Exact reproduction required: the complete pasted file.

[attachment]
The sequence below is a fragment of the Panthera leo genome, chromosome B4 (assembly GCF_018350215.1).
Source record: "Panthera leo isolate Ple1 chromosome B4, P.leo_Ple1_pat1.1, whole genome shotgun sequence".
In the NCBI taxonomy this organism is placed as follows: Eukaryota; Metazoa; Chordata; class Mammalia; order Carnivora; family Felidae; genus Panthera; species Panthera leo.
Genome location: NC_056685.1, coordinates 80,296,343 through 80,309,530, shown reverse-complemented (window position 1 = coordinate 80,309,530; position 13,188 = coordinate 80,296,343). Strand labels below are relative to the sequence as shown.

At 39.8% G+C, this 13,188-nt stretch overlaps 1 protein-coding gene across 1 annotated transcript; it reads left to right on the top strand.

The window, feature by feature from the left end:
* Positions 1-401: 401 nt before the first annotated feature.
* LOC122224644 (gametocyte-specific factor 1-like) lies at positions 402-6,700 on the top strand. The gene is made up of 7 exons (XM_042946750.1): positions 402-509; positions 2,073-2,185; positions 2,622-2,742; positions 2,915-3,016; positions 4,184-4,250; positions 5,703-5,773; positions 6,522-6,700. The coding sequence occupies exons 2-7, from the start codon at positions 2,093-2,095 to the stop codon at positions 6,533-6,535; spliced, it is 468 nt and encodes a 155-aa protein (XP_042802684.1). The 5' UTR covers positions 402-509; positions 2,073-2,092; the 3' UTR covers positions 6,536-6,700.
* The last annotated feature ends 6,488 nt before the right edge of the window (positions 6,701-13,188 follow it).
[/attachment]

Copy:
The sequence below is a fragment of the Panthera leo genome, chromosome B4 (assembly GCF_018350215.1).
Source record: "Panthera leo isolate Ple1 chromosome B4, P.leo_Ple1_pat1.1, whole genome shotgun sequence".
In the NCBI taxonomy this organism is placed as follows: Eukaryota; Metazoa; Chordata; class Mammalia; order Carnivora; family Felidae; genus Panthera; species Panthera leo.
Genome location: NC_056685.1, coordinates 80,296,343 through 80,309,530, shown reverse-complemented (window position 1 = coordinate 80,309,530; position 13,188 = coordinate 80,296,343). Strand labels below are relative to the sequence as shown.

At 39.8% G+C, this 13,188-nt stretch overlaps 1 protein-coding gene across 1 annotated transcript; it reads left to right on the top strand.

The window, feature by feature from the left end:
* Positions 1-401: 401 nt before the first annotated feature.
* LOC122224644 (gametocyte-specific factor 1-like) lies at positions 402-6,700 on the top strand. The gene is made up of 7 exons (XM_042946750.1): positions 402-509; positions 2,073-2,185; positions 2,622-2,742; positions 2,915-3,016; positions 4,184-4,250; positions 5,703-5,773; positions 6,522-6,700. The coding sequence occupies exons 2-7, from the start codon at positions 2,093-2,095 to the stop codon at positions 6,533-6,535; spliced, it is 468 nt and encodes a 155-aa protein (XP_042802684.1). The 5' UTR covers positions 402-509; positions 2,073-2,092; the 3' UTR covers positions 6,536-6,700.
* The last annotated feature ends 6,488 nt before the right edge of the window (positions 6,701-13,188 follow it).